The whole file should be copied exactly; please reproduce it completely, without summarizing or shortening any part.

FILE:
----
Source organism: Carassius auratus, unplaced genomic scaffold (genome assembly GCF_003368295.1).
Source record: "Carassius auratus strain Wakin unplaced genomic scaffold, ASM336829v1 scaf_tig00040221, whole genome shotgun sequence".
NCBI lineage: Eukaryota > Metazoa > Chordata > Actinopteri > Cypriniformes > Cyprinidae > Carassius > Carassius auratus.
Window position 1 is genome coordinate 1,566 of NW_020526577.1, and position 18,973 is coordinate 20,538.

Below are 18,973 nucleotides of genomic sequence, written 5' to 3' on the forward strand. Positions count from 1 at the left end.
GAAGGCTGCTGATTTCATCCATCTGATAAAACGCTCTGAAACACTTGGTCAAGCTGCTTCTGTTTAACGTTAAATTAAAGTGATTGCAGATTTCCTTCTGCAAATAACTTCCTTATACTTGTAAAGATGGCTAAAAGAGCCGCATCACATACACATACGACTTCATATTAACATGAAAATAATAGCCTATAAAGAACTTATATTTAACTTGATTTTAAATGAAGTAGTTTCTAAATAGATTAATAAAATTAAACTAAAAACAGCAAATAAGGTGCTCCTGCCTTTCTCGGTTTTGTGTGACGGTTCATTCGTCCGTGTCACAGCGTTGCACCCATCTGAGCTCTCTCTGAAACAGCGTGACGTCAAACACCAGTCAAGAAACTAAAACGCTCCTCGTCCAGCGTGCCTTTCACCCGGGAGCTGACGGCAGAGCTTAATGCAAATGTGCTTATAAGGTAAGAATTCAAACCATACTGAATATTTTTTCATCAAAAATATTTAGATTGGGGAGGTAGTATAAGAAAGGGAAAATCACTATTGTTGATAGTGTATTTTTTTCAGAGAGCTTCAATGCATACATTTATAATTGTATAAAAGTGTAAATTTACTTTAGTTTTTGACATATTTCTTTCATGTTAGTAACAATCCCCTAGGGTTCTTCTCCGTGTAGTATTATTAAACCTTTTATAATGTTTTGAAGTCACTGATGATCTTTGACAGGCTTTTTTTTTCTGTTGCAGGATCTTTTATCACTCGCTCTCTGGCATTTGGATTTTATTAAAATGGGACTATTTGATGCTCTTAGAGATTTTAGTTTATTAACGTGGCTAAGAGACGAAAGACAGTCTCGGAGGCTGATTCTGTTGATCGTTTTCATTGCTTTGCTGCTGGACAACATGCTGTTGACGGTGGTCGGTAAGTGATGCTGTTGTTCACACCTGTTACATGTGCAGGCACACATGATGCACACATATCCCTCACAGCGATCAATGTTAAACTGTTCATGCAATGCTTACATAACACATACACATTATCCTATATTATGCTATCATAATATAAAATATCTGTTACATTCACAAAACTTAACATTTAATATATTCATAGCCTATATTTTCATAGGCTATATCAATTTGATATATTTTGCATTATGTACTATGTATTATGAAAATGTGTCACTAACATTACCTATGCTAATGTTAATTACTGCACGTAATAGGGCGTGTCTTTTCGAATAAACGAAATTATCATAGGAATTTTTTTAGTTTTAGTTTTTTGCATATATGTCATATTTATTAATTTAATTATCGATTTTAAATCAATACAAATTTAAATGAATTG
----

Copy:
Source organism: Carassius auratus, unplaced genomic scaffold (genome assembly GCF_003368295.1).
Source record: "Carassius auratus strain Wakin unplaced genomic scaffold, ASM336829v1 scaf_tig00040221, whole genome shotgun sequence".
NCBI lineage: Eukaryota > Metazoa > Chordata > Actinopteri > Cypriniformes > Cyprinidae > Carassius > Carassius auratus.
Window position 1 is genome coordinate 1,566 of NW_020526577.1, and position 18,973 is coordinate 20,538.

Below are 18,973 nucleotides of genomic sequence, written 5' to 3' on the forward strand. Positions count from 1 at the left end.
GAAGGCTGCTGATTTCATCCATCTGATAAAACGCTCTGAAACACTTGGTCAAGCTGCTTCTGTTTAACGTTAAATTAAAGTGATTGCAGATTTCCTTCTGCAAATAACTTCCTTATACTTGTAAAGATGGCTAAAAGAGCCGCATCACATACACATACGACTTCATATTAACATGAAAATAATAGCCTATAAAGAACTTATATTTAACTTGATTTTAAATGAAGTAGTTTCTAAATAGATTAATAAAATTAAACTAAAAACAGCAAATAAGGTGCTCCTGCCTTTCTCGGTTTTGTGTGACGGTTCATTCGTCCGTGTCACAGCGTTGCACCCATCTGAGCTCTCTCTGAAACAGCGTGACGTCAAACACCAGTCAAGAAACTAAAACGCTCCTCGTCCAGCGTGCCTTTCACCCGGGAGCTGACGGCAGAGCTTAATGCAAATGTGCTTATAAGGTAAGAATTCAAACCATACTGAATATTTTTTCATCAAAAATATTTAGATTGGGGAGGTAGTATAAGAAAGGGAAAATCACTATTGTTGATAGTGTATTTTTTTCAGAGAGCTTCAATGCATACATTTATAATTGTATAAAAGTGTAAATTTACTTTAGTTTTTGACATATTTCTTTCATGTTAGTAACAATCCCCTAGGGTTCTTCTCCGTGTAGTATTATTAAACCTTTTATAATGTTTTGAAGTCACTGATGATCTTTGACAGGCTTTTTTTTTCTGTTGCAGGATCTTTTATCACTCGCTCTCTGGCATTTGGATTTTATTAAAATGGGACTATTTGATGCTCTTAGAGATTTTAGTTTATTAACGTGGCTAAGAGACGAAAGACAGTCTCGGAGGCTGATTCTGTTGATCGTTTTCATTGCTTTGCTGCTGGACAACATGCTGTTGACGGTGGTCGGTAAGTGATGCTGTTGTTCACACCTGTTACATGTGCAGGCACACATGATGCACACATATCCCTCACAGCGATCAATGTTAAACTGTTCATGCAATGCTTACATAACACATACACATTATCCTATATTATGCTATCATAATATAAAATATCTGTTACATTCACAAAACTTAACATTTAATATATTCATAGCCTATATTTTCATAGGCTATATCAATTTGATATATTTTGCATTATGTACTATGTATTATGAAAATGTGTCACTAACATTACCTATGCTAATGTTAATTACTGCACGTAATAGGGCGTGTCTTTTCGAATAAACGAAATTATCATAGGAATTTTTTTAGTTTTAGTTTTTTGCATATATGTCATATTTATTAATTTAATTATCGATTTTAAATCAATACAAATTTAAATGAATTG